That’s building hope that they could be a viable path for cutting deals between the Biden administration and an increasingly partisan Congress. 

Sen. Chris CoonsChris Andrew CoonsKhashoggi fiancée: Not punishing Saudi crown prince would be 'stain on our humanity' GOP says Ron Klain pulling Biden strings Pompeo: Release of Khashoggi report by Biden admin 'reckless' MORE (D-Del.), a close ally of Biden’s, isn’t in the group, but he pointed to last year’s work on coronavirus legislation as reflecting the potential for moderates to be a force in deal-making.

“After eight months in which there was no movement in the Senate on a COVID relief package, a bipartisan group ... actually pulled together the deal that was actually able to overcome Majority Leader McConnell’s obstruction,” Coons said. “I do think this is a moment where constructive working relationships both within our own caucuses and across the aisle are going to be more important than ever.” 

The 16 senators held a call on Sunday with National Economic Council Director Brian DeeseBrian DeeseBiden makes inroads with progressives The Hill's Morning Report - Presented by Facebook - Republicans squeeze Biden with 0 billion COVID-19 relief alternative Biden's push for stimulus checks sparks income eligibility debate MORE to try to get more specifics on Biden’s $1.9 trillion coronavirus proposal and find out how the money from previous packages is being distributed.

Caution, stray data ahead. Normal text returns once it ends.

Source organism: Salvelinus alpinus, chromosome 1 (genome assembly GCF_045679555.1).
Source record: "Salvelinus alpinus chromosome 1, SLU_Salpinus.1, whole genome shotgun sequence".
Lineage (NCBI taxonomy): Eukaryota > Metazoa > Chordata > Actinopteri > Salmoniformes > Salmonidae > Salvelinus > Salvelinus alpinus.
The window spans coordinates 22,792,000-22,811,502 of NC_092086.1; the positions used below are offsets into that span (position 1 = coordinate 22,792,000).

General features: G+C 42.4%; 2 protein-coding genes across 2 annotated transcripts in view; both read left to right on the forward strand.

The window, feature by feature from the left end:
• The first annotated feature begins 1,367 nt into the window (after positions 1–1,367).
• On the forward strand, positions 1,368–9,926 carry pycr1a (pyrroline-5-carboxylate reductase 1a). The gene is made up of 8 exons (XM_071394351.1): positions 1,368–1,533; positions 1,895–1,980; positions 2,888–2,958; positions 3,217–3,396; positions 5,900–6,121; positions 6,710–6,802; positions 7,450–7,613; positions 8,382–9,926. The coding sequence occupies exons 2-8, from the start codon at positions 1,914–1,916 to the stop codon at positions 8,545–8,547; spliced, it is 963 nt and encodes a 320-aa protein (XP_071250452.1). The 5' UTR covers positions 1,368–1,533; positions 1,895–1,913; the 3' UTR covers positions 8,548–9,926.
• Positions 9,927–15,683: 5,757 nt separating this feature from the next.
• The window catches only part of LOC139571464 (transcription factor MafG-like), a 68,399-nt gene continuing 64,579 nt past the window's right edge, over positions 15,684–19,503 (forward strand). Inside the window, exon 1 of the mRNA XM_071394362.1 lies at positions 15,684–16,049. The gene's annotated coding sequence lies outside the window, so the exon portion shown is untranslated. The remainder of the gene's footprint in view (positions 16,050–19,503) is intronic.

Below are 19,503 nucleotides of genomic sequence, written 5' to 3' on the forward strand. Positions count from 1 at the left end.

The GOP senators in the group are Susan CollinsSusan Margaret CollinsSenate Democrats negotiating changes to coronavirus bill On The Money: Senators push for changes as chamber nears vote on .9T relief bill | Warren offers bill to create wealth tax GOP says Ron Klain pulling Biden strings MORE (Maine), Lisa MurkowskiLisa Ann MurkowskiMurkowski says no decision after Tanden meeting Green New Deal's 3 billion ton problem: sourcing technology metals The Hill's Morning Report - Presented by Facebook - Trump teases on 2024 run MORE (Alaska), Mitt RomneyWillard (Mitt) Mitt RomneyRomney released from hospital after fall over the weekend Kinzinger: Trump just wants to 'stand in front of a crowd and be adored' Ex-Trump aide Pierson planning run for Congress MORE (Utah), Rob PortmanRobert (Rob) Jones PortmanRepublican Ohio Senate candidate calls on GOP rep to resign over impeachment vote Sunday shows - Trump's reemergence, COVID-19 vaccines and variants dominate Portman on Trump's dominance of GOP: Republican Party's policies are 'even more popular' MORE (Ohio), Bill CassidyBill CassidyThe Hill's Morning Report - Presented by Facebook - Trump teases on 2024 run Trump rules out starting a new party: 'Fake news' Sunday shows - Trump's reemergence, COVID-19 vaccines and variants dominate MORE (La.), Capito, Jerry MoranGerald (Jerry) MoranGraham: Trump will 'be helpful' to all Senate GOP incumbents The Hill's 12:30 Report - Presented by Facebook - Biden vs. Trump, part II Passage of the John Lewis Voting Rights Advancement Act is the first step to heal our democracy MORE (Kan.) and Young.